Saturday, April 10, 2010

The price of cheap food = modern day slavery

No, I'm not exaggerating. I just finished watching a documentary called Immokalee
(from a free documentary site worth visiting) about the modern slave conditions of tomato pickers in southeastern Florida.

A couple of years ago, I began to hear the story of Immokalee from places like Grist, the NYT Magazine, and Raj Patel, but I didn't dig deeper to learn the real story: large corporate buyers for restaurant chains like Taco Bell are paying slave wages for their tomatoes.

The domino effect of cheap fast food quickly translates into poor living conditions and poor health of the primarily Latino, Mayan, and Haitian day laborers. Perhaps this story is all too familiar--cheap corporate labor leading to cheap consumer prices-- but what is different is that it's happening right here in the US. What is different about this story is that there is an organization called the Coalition of Immokalee Workers fighting against these conditions - an organization that has been a force for over 10 years.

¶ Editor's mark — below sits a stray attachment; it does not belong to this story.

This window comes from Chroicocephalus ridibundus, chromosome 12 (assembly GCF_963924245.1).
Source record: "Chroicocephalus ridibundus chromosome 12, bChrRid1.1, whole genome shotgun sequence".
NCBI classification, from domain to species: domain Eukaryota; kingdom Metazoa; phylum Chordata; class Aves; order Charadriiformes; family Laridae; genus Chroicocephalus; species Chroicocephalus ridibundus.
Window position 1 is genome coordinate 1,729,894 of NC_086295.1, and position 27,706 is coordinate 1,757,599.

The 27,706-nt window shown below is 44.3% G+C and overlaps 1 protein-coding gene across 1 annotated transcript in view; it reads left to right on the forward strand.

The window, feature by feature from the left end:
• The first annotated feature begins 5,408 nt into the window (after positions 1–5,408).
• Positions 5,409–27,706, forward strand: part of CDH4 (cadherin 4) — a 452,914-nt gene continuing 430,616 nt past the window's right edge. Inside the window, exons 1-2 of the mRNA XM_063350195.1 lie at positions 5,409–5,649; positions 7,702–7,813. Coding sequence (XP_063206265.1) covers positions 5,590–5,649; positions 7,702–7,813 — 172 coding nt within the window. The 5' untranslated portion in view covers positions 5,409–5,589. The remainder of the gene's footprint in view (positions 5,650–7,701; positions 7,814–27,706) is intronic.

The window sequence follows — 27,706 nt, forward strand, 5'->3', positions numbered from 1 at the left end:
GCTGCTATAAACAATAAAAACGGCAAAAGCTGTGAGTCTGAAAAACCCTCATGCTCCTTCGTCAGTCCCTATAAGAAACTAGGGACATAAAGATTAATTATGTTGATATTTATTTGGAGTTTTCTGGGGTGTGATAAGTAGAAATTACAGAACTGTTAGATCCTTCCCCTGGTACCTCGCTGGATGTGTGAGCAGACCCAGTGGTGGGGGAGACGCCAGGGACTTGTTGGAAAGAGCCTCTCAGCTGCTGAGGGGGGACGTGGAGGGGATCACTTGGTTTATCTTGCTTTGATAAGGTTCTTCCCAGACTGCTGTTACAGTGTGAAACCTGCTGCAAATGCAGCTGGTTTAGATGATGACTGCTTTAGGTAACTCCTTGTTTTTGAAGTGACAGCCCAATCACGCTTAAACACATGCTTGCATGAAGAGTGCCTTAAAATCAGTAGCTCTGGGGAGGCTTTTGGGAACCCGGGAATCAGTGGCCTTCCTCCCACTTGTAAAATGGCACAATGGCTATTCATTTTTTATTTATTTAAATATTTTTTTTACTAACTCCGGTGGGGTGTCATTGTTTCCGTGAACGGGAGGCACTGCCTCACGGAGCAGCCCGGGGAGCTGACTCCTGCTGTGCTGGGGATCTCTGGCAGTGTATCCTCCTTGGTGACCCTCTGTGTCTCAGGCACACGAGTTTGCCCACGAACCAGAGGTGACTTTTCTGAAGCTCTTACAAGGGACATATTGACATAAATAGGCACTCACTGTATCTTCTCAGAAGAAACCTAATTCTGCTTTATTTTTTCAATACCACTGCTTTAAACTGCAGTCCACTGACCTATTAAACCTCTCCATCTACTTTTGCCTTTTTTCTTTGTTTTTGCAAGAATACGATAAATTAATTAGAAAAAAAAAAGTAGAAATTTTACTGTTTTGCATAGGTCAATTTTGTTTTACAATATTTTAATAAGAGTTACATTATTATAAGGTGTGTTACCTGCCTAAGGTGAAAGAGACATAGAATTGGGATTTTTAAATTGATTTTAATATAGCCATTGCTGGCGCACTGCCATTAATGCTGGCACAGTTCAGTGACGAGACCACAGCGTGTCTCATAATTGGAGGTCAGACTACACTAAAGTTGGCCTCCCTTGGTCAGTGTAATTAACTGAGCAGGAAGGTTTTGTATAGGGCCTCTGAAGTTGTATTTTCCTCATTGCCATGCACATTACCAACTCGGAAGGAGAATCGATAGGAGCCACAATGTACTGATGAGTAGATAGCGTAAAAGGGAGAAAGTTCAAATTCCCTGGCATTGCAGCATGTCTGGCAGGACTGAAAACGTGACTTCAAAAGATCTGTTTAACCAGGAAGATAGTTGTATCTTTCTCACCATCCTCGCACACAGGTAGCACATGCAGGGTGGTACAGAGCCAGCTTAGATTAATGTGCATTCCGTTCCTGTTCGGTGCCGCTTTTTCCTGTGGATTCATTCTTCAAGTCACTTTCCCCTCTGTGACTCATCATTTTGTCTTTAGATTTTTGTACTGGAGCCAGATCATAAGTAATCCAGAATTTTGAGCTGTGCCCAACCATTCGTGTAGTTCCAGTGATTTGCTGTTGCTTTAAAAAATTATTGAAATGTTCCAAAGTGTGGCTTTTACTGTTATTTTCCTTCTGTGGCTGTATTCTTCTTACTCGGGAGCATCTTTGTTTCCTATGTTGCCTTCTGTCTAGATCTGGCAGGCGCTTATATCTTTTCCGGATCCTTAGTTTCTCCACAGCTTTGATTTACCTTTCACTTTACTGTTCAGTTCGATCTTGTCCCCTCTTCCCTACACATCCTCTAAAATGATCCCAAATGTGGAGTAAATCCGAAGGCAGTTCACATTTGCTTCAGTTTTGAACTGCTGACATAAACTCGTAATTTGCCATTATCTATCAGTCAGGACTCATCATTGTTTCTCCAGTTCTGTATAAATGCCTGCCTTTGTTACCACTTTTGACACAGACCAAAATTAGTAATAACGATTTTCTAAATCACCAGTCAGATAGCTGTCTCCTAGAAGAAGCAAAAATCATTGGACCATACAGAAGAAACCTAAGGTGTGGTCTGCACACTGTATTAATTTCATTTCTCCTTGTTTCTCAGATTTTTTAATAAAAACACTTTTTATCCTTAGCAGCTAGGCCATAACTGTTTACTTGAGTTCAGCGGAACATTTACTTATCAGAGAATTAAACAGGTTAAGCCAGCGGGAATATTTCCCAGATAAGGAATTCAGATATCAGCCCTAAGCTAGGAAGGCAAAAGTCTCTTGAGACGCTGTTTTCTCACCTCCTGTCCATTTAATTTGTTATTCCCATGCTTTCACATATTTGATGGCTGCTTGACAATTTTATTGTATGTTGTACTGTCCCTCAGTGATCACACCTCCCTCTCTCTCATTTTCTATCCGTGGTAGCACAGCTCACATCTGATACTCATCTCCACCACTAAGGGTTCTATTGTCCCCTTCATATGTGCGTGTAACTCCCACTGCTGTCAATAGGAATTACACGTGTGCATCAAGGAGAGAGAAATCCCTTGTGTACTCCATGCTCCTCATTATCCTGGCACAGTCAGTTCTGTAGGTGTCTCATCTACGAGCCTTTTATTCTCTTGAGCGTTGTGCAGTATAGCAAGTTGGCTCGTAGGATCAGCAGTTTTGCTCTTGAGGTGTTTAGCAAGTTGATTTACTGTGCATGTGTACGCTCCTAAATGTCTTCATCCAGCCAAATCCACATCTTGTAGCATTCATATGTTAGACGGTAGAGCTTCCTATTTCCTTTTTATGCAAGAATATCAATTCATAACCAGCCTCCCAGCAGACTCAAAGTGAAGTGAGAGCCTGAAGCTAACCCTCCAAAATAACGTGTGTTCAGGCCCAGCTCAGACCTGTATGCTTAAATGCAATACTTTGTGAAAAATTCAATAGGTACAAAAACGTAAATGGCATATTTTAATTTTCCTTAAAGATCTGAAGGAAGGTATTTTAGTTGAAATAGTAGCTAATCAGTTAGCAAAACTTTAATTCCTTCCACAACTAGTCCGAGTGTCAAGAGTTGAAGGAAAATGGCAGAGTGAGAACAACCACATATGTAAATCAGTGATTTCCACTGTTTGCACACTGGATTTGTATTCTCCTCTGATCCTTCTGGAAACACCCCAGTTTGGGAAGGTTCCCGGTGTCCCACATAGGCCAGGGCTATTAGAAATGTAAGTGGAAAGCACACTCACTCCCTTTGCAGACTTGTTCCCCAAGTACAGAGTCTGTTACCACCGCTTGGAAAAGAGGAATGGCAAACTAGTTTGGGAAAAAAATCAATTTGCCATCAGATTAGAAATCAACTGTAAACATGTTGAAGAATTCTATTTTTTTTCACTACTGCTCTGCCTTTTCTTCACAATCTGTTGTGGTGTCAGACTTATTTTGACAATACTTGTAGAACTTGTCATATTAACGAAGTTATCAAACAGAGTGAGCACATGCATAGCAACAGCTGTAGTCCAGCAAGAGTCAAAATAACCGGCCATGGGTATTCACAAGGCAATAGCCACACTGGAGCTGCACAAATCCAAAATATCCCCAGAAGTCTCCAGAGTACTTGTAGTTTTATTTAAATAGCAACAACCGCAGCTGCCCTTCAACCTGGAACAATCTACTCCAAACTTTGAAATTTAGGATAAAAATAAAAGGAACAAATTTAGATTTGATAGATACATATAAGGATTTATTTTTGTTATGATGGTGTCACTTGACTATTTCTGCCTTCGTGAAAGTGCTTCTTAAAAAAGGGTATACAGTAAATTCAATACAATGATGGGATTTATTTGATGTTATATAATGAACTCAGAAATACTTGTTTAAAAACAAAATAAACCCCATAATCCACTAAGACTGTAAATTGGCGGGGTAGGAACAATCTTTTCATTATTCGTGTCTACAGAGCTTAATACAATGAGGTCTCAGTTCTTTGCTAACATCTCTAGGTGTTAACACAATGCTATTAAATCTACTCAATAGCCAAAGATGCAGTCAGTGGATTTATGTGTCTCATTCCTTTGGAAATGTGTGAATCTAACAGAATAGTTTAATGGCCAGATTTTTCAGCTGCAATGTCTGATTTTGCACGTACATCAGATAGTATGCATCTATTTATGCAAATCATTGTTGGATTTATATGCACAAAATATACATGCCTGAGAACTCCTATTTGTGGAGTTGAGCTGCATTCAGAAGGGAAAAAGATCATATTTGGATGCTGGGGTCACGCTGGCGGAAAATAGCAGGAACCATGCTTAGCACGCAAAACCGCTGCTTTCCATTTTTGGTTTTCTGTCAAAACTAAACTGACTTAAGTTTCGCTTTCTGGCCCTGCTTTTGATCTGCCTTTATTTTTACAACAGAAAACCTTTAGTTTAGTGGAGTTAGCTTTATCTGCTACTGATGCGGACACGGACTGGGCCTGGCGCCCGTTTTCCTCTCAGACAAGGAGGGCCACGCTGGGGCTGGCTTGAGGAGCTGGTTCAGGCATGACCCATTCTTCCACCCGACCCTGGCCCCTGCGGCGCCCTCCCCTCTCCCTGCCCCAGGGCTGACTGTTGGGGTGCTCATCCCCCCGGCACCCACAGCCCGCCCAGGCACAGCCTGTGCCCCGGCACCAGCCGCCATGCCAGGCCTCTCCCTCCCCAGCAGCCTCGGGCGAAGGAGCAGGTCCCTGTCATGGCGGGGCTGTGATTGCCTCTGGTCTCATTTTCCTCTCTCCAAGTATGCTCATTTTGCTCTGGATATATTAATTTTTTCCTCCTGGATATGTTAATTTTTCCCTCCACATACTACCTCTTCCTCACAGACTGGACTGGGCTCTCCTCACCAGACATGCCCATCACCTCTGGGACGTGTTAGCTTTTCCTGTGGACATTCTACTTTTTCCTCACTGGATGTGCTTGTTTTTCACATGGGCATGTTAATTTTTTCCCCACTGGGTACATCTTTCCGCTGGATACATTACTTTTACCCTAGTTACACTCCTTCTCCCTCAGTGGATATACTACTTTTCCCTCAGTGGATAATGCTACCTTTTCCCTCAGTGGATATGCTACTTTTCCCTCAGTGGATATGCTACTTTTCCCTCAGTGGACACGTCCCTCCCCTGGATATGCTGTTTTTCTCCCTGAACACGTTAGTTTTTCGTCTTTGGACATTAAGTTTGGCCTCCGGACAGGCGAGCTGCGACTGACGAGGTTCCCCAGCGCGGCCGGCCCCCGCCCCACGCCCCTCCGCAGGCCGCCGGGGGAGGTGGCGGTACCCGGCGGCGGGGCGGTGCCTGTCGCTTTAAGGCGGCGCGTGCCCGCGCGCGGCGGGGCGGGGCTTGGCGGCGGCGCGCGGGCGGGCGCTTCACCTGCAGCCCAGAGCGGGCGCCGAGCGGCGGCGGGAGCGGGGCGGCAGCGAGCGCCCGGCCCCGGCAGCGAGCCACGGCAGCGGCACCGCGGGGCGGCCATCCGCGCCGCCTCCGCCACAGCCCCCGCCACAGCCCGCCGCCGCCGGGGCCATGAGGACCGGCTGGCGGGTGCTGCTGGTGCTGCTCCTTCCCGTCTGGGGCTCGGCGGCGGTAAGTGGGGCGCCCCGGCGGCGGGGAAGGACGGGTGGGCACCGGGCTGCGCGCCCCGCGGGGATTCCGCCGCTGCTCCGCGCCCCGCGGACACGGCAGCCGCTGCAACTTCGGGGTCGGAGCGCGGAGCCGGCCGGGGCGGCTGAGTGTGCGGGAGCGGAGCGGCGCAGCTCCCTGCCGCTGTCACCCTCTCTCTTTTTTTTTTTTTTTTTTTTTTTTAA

So what are these slave labor conditions? (Quoted from the CIW website)
  • "Florida tomato pickers earn an average of 45 cents per 32-lb. bucket of tomatoes, a rate that has not risen significantly since 1978. At today’s piece rate, workers have to pick over 2 ½ tons of tomatoes just to earn the equivalent of Florida minimum wage for a 10-hour workday.
  • As a result of intentional exclusion from key New Deal labor reform measures, farmworkers do not have the right to overtime pay, nor the right to organize and collectively bargain with their employers.
  • In the most extreme conditions, farmworkers are held against their will and forced to work for little or no pay, facing conditions that meet the stringent legal standards for prosecution under modern-day slavery statutes."
In honor of the 04/18 Farmworker Freedom March, organized by the Coalition of Immokalee, I will dig up some more information on this story. For now, you can put images to these words here.

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